This was followed by a parody ad for corn, with a Native American woman selling a magic mushroom spread.
Next, we have a parody of Love American Style where Robert sits alone on the couch until he is greeted by an inflatable date that talks dirty when you pull the string. At first, he isn't all that interested but gets caught up in the sting pulled induced conversation but then gets turned off again when she informs him that he has to pay and we meet her inflatable pimp.
Save-A-Network Telethon is a Telethon that's an attempt to raise the money to save NBC. They are not asking for money but for ideas for new programming. They give an actually 800 number with no 555, so I wonder if they were actually accepting ideas to steal and turn into SNL content making the reality of the sketch to only be a half joke.
We then get a short film called The Foreign Film that parodies the overall foreign genre while the actors just make up their own silly languages and there doesn't seem to be a real story.
Next, we go to a funeral where the mortician informs the wife of the deceased that they organist got sick and they are waiting for the replacement in order to start the services. We then meet this new organist who happens to be the guy who for arena-based sporting events like soccer or hockey and it shows.
Once again, Rocket and Gail give us the news. This week, we get a visit from the "Ayatollah" who's just a mannequin, so he doesn't say a word. Ann does a segment on fashion for the engineering students. As always, Piscopo gives us the sports. Then Eddie Murphy does a segment about a weed deal gone wrong where he ended up with an Iranian hostage after his weed dealer didn't come through with the pot. (Clip 2) (Clip 3)
In this week's Rocket Report, Rocket reports from D.C. where he tries to get information on the new president as he breaks down his average day. Though I like how they use random footage they shot to create a narrative, I miss the man on the street interviews from the first couple Rocket Reports.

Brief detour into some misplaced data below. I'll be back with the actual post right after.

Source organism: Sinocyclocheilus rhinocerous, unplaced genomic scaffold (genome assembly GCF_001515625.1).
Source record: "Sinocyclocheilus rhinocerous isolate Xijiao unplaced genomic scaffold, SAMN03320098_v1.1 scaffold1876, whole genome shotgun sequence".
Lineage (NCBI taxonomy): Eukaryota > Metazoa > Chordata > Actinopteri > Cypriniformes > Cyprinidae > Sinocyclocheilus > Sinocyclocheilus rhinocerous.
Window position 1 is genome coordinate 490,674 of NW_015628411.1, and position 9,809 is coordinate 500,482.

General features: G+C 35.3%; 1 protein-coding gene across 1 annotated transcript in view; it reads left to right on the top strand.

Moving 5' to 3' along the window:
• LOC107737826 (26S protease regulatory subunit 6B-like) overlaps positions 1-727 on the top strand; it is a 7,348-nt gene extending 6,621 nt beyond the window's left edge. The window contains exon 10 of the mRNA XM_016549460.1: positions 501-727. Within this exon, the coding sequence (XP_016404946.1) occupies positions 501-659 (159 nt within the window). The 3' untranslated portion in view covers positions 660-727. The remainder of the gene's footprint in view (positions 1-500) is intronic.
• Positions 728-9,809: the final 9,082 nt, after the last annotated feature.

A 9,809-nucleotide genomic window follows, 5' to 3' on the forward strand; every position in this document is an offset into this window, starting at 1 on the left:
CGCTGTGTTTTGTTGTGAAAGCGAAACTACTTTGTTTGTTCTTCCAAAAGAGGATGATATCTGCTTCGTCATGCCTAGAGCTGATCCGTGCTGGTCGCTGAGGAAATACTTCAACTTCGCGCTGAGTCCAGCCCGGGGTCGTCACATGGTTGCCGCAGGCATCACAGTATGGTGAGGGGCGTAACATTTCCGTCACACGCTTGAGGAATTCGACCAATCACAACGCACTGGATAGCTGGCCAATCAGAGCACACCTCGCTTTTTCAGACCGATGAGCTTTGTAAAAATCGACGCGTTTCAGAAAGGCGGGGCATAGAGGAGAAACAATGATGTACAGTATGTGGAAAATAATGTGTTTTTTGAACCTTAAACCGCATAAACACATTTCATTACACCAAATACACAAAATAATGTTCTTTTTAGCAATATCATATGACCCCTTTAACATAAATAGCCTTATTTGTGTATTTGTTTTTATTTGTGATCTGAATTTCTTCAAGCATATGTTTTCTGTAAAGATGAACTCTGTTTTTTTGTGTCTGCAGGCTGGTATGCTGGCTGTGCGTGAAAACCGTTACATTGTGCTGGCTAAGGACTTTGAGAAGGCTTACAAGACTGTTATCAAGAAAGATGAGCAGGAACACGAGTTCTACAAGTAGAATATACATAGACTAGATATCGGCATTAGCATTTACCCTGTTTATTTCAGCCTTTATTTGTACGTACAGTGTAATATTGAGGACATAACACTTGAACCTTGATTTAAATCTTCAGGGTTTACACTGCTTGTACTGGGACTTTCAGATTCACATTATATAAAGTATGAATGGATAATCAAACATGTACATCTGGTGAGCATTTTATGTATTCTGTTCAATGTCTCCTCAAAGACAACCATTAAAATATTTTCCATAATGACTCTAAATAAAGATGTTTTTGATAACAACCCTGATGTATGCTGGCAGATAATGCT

We then get another fake ad for a fake album. This ad is for a new album from Ravi Shankar who is singing the day's greatest hits.
We then go back to the hair salon we were introduced to when Jamie Lee Curtis hosted. Jamie Lee's mom from the sketch is bickering with the hairstylist about politics. The two keep their differences civil but talk trash about one another as the sketch gets meta and they speak to the camera off to the side.
14 Karat Soul hits the stage to perform I Wish That We Were Married, and This Time It's For Real, back to back.
Joe "King" Carrasco And The Crowns then hit the stage to perform Don't Bug Me Baby.
Finally, Robert Hays closes the show by thanking the audience and saying his goodnights while Gail almost loses her top when Ann jokingly shoves Robert after he tells a joke of his own.
I know I already covered this up above, but of the episodes this season, I really think they dropped the ball with Robert Hays. I feel that I shouldn’t have to struggle to find my favorite moments considering I was really looking forward to this one based on how much I love the movie airplane but here's what I managed to come up with.
First, I loved the Love American Style parody because Hays's interaction with the inflatable love doll was very reminiscent of the above mentioned Airplane. Then, I liked Ordinary Elephant People because I'm a fan of the Elephant Man and I'm desperate to find my favorites. Finally, I was a fan of the fake ad for the magic mushroom spread but more due to the fact that I'm a fan of the drug and not so much the portrayal of Native Americans.